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Wed, 24th December 2014

Many mothers are terrified at the vision of deadly meningococcal infection striking their children. Traumatic media stories regularly scare the living hell out of them, and the constant fear of "my little one" is forever in mind - and rightly so. At present meningococcal infection is the leading cause of childhood mortality in the western world - it is global disaster. However, probably more terrifying is the fact that up to 50 per cent of us carry the germ around normally in the back part of the throat! It is a germ known only in humans.


Why the germ should suddenly invade the body is unknown. There may be a genetic predisposition some believe. Most patients are under 4 years. Although called "meningitis", the most serious form is a septicaemia, meaning the germ enters the blood stream and circulates widely. This is the horror picture. Only a small number of cases of true infection of the meninges the brain lining occur.


Early symptoms include fever, often sudden and high, vomiting, aching muscles, and symptoms of septic shock. The germ releases potent toxins from its outer coating which can rapidly affect the heart, so the need for prompt treatment. The classical tell tale symptom is a positive "tumbler test". Place a glass over the rash and press. Usually the colour vanishes, but it remains with the infection, a simple do-it-yourself diagnostic check.


The red mark may be as small as 2 mm across - there may be more than one. If this is so, urgent medical management is essential and may be life saving. Alternately, some children suffer headache, fever, loss of appetite, vomiting, drowsiness, stiff neck and find light hurts the eyes and fever, plus the non blanching rash. This is when the brain is affected, much less common situation. The infection often occurs as a medical emergency. Get to an ER as quickly as possible. Here intravenous antibiotics may be given and are life sparing. Special "PCR" tests also confirm accurate diagnosis, but management is usually started urgently.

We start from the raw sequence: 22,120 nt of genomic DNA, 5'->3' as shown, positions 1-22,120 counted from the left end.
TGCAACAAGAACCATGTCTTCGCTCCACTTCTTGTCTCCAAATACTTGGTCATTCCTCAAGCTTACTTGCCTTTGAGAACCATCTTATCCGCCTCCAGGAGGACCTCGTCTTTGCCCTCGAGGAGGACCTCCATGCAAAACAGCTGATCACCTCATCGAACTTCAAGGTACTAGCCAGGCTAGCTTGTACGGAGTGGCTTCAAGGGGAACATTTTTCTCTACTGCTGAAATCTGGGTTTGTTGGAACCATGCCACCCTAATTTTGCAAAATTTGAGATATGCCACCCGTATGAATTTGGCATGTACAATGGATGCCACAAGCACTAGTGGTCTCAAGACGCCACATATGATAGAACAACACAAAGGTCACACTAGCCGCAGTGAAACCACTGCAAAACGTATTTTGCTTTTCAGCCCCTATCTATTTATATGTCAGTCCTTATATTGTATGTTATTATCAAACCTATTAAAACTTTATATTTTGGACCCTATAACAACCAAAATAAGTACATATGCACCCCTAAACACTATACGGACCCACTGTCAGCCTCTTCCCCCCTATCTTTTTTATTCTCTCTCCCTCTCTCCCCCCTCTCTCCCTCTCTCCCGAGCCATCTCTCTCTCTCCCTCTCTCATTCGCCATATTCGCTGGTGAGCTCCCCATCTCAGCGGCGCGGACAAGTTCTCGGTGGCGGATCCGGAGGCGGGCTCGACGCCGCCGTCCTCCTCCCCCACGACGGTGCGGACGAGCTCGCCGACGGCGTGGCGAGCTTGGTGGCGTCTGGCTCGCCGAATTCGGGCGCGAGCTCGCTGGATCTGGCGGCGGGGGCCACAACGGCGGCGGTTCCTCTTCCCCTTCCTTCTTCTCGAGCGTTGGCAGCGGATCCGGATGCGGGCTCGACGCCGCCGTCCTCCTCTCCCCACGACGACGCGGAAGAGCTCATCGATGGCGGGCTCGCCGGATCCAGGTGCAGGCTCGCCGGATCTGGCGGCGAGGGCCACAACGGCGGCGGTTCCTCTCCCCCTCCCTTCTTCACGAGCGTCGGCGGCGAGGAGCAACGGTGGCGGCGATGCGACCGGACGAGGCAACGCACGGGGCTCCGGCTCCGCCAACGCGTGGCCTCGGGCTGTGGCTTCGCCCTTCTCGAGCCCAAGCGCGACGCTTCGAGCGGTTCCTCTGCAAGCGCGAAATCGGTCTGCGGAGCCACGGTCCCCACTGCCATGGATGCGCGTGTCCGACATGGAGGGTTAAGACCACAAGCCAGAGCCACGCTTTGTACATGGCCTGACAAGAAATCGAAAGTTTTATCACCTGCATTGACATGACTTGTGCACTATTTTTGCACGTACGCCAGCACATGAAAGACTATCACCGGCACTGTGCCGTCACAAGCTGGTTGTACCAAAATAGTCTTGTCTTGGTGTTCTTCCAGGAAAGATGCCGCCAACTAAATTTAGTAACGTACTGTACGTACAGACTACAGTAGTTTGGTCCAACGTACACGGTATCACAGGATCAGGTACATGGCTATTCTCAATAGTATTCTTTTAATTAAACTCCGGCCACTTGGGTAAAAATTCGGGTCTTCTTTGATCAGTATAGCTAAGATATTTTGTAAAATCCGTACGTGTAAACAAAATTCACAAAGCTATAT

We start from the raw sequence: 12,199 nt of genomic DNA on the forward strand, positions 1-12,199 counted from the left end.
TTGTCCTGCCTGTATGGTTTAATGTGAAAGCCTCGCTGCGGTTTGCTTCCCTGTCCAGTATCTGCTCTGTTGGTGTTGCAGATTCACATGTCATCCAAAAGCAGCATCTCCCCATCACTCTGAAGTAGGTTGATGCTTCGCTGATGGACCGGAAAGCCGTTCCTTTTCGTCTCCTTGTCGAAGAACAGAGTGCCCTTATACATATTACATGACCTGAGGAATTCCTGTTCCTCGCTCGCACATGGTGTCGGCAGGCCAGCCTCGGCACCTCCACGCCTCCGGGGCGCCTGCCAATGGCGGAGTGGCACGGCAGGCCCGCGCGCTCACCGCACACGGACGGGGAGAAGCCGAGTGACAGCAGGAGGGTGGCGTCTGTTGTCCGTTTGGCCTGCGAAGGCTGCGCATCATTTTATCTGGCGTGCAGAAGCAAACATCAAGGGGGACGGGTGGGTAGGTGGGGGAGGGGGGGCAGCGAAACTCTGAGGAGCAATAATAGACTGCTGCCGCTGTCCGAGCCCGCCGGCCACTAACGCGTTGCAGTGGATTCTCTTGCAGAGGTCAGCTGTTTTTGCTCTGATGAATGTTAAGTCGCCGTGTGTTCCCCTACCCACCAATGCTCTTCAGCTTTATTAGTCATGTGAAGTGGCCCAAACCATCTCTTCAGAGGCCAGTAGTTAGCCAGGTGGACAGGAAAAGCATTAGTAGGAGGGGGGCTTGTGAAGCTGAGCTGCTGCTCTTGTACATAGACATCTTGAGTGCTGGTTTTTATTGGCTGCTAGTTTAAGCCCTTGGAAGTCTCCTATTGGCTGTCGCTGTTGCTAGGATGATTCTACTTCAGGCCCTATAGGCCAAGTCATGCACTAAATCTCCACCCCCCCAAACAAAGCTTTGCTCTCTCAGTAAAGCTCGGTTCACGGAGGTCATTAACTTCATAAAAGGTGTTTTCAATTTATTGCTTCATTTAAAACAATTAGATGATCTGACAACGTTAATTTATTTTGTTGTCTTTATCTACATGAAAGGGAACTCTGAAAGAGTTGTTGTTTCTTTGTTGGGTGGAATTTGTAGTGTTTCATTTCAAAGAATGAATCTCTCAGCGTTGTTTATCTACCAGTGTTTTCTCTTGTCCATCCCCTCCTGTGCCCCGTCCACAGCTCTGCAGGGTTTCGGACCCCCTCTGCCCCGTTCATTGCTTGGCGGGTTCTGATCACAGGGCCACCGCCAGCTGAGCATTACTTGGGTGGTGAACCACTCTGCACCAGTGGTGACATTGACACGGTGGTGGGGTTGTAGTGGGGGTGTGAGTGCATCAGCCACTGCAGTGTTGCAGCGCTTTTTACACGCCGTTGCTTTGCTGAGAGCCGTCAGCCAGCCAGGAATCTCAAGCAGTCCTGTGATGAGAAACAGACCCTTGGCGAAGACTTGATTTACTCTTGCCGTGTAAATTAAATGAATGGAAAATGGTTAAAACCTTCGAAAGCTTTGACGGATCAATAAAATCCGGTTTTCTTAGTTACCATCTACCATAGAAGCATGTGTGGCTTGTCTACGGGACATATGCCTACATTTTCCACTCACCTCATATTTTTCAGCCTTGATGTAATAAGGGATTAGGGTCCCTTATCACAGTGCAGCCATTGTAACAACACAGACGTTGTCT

Intensive care is usually carried out. Majority of children survive, but up to 8 per cent may die from the septic shock and its complications. Some have hearing loss and neuromuscular disorders later. Today, the disease is preventable with vaccination, and this has resulted in a dramatic decline in some forms. Immunisation should never be ignored by parents.



A group of youngsters in the street behind my home are out every afternoon after school playing cricket (or kicking a football). However good this may be, I am always fearful that an accident may occur, specially as the spot is on the corner of the road. The "wicket" is the lamp post.


Kids will be kids, millions have done it before, and they will continue, despite the risks. Today, getting youngsters involved in any type of extra-curricular activity is difficult, and many backyards no longer exist. Fortunately, parental education from an early age often gives them a sense of proportion, and self empowerment, and reduces accident risks. Nevertheless, this must be constantly repeated, for chasing the sporting ball tends to occupy every adrenaline charged neuron. But accidents can occur anywhere, including the sports field itself.